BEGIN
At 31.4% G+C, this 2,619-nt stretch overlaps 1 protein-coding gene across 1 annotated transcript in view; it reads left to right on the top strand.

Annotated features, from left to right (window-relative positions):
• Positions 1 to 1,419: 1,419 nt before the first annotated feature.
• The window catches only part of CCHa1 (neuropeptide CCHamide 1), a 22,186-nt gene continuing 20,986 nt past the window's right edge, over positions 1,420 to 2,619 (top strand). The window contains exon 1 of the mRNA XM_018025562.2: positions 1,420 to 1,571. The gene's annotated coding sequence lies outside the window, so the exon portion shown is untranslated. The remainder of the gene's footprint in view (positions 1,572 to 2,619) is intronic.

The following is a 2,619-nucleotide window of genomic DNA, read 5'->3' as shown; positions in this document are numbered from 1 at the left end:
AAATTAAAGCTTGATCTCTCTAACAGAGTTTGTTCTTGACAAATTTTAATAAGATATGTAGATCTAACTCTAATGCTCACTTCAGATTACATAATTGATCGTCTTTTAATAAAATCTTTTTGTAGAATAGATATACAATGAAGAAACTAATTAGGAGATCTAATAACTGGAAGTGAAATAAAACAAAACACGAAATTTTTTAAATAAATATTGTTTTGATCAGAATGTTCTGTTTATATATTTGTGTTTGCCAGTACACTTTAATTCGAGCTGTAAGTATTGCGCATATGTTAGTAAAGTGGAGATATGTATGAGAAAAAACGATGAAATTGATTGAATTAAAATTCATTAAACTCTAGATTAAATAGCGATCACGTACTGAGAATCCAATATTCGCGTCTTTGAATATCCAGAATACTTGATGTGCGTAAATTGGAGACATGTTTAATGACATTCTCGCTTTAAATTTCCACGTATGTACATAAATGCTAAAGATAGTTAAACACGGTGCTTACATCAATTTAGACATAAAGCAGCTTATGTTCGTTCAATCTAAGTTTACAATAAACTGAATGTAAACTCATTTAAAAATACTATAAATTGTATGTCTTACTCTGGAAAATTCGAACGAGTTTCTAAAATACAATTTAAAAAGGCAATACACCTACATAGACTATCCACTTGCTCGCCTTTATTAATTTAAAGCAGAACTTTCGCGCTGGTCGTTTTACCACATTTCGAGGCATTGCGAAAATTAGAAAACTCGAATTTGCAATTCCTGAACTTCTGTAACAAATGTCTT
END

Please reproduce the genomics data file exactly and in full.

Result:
At 31.4% G+C, this 2,619-nt stretch overlaps 1 protein-coding gene across 1 annotated transcript in view; it reads left to right on the top strand.

Annotated features, from left to right (window-relative positions):
• Positions 1 to 1,419: 1,419 nt before the first annotated feature.
• The window catches only part of CCHa1 (neuropeptide CCHamide 1), a 22,186-nt gene continuing 20,986 nt past the window's right edge, over positions 1,420 to 2,619 (top strand). The window contains exon 1 of the mRNA XM_018025562.2: positions 1,420 to 1,571. The gene's annotated coding sequence lies outside the window, so the exon portion shown is untranslated. The remainder of the gene's footprint in view (positions 1,572 to 2,619) is intronic.

The following is a 2,619-nucleotide window of genomic DNA, read 5'->3' as shown; positions in this document are numbered from 1 at the left end:
AAATTAAAGCTTGATCTCTCTAACAGAGTTTGTTCTTGACAAATTTTAATAAGATATGTAGATCTAACTCTAATGCTCACTTCAGATTACATAATTGATCGTCTTTTAATAAAATCTTTTTGTAGAATAGATATACAATGAAGAAACTAATTAGGAGATCTAATAACTGGAAGTGAAATAAAACAAAACACGAAATTTTTTAAATAAATATTGTTTTGATCAGAATGTTCTGTTTATATATTTGTGTTTGCCAGTACACTTTAATTCGAGCTGTAAGTATTGCGCATATGTTAGTAAAGTGGAGATATGTATGAGAAAAAACGATGAAATTGATTGAATTAAAATTCATTAAACTCTAGATTAAATAGCGATCACGTACTGAGAATCCAATATTCGCGTCTTTGAATATCCAGAATACTTGATGTGCGTAAATTGGAGACATGTTTAATGACATTCTCGCTTTAAATTTCCACGTATGTACATAAATGCTAAAGATAGTTAAACACGGTGCTTACATCAATTTAGACATAAAGCAGCTTATGTTCGTTCAATCTAAGTTTACAATAAACTGAATGTAAACTCATTTAAAAATACTATAAATTGTATGTCTTACTCTGGAAAATTCGAACGAGTTTCTAAAATACAATTTAAAAAGGCAATACACCTACATAGACTATCCACTTGCTCGCCTTTATTAATTTAAAGCAGAACTTTCGCGCTGGTCGTTTTACCACATTTCGAGGCATTGCGAAAATTAGAAAACTCGAATTTGCAATTCCTGAACTTCTGTAACAAATGTCTT